What defines the small and mid-sized business (SMB) market for transportation management systems (TMS)?
I began my presentation at last month’s Council of Supply Chain Management Professionals (CSCMP) Annual Conference with that question, in a session titled “TMS for SMB: A Case Study with Carhartt,” where I co-presented with Andra Gibson (Project Manager, Logistics Service Solutions at Carhartt) and Gregg Lanyard (Director, Product Management at Manhattan Associates).
Is SMB defined by a company’s annual revenues? Its freight spend? Its annual shipment volume?
The answer, as I’ve argued before, is that we can’t view the SMB market as a “one-size-fits-all” category, especially when it comes to TMS requirements. For starters, small businesses are often very different than midsized businesses, so we need to stop lumping them together. At the end of the day, the best approach is making the effort to truly understand and address the unique needs and characteristics of every company — both today and where they’re aiming to be in the future.
Carhartt is a great example. This family-owned company — a leading brand in durable workwear and outdoor apparel — was founded in 1889 but its business continues to change rapidly. As Ms. Gibson highlighted in her presentation, Carharrt is experiencing rapid growth. Its manufacturing capacity is at the highest level in the company’s history, and just two years ago Carhartt began opening its own retails stores across the country (with stores in 17 states as of the end of September 2016).
Rapid growth, coupled with new market segments and channels (including ecommerce), prompted Carhartt to embark on a multi-million dollar upgrade of its distribution center, which included investments in warehouse management and transportation management solutions.
From a transportation standpoint, Carhartt came to the same realization that many other fast-growing companies ultimately come to: if they wanted to drive efficiency, control headcount, gain greater visibility, and reduce overall freight costs, they could no longer rely on Excel spreadsheets to manage their transportation operations, especially with the diverse set of modes and channels they were now dealing with.
Carhartt evaluated several TMS solutions across a broad set of functional requirements, including:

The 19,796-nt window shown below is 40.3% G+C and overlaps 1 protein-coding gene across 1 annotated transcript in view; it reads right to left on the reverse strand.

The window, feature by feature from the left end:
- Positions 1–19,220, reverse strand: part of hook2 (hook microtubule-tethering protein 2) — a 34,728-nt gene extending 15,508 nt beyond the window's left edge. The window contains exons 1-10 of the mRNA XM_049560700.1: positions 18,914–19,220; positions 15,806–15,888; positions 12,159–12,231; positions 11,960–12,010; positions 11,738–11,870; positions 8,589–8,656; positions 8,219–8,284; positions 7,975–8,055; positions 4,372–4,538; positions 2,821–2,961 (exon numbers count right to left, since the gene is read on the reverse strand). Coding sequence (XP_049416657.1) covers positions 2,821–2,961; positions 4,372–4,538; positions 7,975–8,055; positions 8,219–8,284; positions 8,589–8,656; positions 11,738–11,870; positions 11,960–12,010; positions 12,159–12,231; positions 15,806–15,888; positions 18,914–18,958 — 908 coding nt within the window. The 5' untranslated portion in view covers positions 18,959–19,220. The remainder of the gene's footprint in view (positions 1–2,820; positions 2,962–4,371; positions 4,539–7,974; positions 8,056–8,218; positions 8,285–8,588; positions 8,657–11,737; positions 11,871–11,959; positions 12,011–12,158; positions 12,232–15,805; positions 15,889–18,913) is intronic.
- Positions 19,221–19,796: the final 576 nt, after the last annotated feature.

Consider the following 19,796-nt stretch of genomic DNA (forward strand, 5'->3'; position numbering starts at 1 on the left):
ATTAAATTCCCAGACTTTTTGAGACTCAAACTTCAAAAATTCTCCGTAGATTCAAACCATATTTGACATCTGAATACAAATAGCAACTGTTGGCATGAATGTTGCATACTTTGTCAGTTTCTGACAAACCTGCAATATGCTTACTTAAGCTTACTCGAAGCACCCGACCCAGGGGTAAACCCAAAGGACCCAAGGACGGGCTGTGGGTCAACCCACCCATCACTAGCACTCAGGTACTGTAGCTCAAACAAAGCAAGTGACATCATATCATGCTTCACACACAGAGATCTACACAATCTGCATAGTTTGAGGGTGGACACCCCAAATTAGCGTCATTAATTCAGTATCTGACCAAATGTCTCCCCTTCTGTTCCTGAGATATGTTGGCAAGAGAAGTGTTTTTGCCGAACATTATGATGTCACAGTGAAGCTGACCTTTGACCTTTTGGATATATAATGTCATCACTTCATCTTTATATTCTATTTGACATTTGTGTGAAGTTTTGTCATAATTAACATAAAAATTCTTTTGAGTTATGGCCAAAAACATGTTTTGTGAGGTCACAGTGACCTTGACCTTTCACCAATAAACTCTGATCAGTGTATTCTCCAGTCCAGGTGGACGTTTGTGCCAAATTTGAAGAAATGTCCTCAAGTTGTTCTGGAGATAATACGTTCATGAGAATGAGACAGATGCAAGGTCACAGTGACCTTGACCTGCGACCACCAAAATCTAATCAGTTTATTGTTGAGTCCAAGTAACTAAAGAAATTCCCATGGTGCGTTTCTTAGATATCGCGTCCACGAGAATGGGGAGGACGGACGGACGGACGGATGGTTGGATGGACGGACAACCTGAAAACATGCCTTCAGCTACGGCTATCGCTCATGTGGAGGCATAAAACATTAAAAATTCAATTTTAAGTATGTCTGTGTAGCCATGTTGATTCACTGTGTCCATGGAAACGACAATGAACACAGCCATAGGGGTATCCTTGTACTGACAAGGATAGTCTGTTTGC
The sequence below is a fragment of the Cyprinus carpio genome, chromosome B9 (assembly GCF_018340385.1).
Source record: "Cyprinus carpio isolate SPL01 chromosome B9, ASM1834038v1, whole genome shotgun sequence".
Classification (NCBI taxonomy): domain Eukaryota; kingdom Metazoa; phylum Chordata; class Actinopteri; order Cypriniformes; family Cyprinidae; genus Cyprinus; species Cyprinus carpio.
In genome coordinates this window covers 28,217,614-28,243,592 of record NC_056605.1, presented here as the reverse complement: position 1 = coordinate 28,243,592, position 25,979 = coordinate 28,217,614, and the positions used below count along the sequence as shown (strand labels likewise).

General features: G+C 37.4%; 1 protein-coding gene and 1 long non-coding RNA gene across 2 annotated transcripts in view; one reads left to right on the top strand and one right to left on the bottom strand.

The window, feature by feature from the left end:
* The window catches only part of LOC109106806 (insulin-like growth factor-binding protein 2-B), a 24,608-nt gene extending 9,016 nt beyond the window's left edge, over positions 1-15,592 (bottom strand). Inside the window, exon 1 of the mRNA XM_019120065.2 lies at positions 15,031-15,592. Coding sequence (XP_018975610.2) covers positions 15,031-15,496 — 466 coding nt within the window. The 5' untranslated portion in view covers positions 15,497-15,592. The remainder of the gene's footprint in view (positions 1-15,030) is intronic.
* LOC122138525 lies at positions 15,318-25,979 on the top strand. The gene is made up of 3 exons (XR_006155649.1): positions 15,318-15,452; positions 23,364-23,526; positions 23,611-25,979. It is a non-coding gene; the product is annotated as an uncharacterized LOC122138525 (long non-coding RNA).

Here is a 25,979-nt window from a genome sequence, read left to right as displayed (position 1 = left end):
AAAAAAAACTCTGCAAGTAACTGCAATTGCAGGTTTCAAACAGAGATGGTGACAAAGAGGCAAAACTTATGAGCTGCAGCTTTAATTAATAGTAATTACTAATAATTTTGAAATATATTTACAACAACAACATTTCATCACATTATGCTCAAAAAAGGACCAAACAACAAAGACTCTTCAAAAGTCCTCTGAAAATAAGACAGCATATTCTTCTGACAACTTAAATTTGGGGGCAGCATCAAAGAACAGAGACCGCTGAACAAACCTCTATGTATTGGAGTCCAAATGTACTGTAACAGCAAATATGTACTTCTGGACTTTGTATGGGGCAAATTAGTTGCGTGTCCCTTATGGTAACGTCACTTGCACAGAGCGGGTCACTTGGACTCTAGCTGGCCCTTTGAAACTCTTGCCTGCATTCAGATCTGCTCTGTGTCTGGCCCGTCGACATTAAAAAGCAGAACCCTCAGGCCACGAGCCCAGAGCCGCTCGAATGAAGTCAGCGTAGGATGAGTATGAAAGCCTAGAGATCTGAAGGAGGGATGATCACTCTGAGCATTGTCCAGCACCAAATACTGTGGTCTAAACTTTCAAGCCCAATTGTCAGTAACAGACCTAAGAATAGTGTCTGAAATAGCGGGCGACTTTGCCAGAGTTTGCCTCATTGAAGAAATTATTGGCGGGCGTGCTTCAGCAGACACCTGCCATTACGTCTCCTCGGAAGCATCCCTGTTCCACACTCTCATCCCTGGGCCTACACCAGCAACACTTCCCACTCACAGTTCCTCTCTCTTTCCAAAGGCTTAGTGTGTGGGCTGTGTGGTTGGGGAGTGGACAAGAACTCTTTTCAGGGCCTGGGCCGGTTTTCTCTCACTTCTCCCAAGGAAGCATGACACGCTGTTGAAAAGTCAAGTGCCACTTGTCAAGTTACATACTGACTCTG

- Order Management
- Location Management
- Capacity Management
- Procurement & Contract Management
- Rate Management
- Carrier Communication
- Planning & Optimization
- Shipment Management
- Visibility & Event Management
- Freight Bill Audit & Pay
- Reporting & Analysis
The company ultimately selected Manhattan Associates’ cloud-based TMS (Carhartt was already using Manhattan’s WMS solution and was planning to upgrade it at the same time). Why Manhattan? Obviously, the solution met Carhartt’s functional requirements, but there was another important factor that Gibson highlighted, a factor that many other companies sometimes fail to consider: “It was important for us that the vendor and solution we selected was capable of growing with us as our processes developed and matured,” said Gibson.
In other words, Carhartt incorporated its long-term strategy and objectives into the selection process — that is, the company didn’t only factor in the TMS capabilities it needed today, but also the capabilities it anticipates needing in the future as its business and transportation operations continues to grow and evolve.
Cloud-based deployment was another contributing factor in Carhartt’s selection. “Our company’s philosophy regarding on-premise installations has evolved based on the need for quick deployment of on-demand, integrated solutions,” said Gibson. “Being current [with the latest TMS version via regular updates] is important with the evolving needs of our supply chain network.”
Carhartt went live with the TMS in February 2016 and the company is already experiencing benefits, including improved carrier and mode selection, enhanced service levels, improved visibility into customer delivery, and decreased overall transportation spending. In a press release issued by Manhattan Associates prior to the conference, Sharon Perry, vice president of logistics at Carhartt stated the following:
“Our adoption of Manhattan’s cloud-based TMS and the ease of implementation has given us greater visibility into the supply chain, directly impacting our ability to be agile and adapt to the different levels of sophistication that our customers and carriers demand. We can now offer customers flexibility to experiment with different delivery methods, which is especially important during peak season.”
Gregg Lanyard from Manhattan Associates also presented during the session. He will be my guest on Talking Logistics in an upcoming episode, so I don’t want to steal his thunder today. I’ll simply share the slide below from his presentation:
I believe this slide sums up the transportation challenge that Carhartt and many other companies — whether they’re small, medium, or large — are experiencing today when it comes to omni-channel/multi-channel commerce, and why companies can no longer get away with managing their transportation operations with spreadsheets or outdated systems.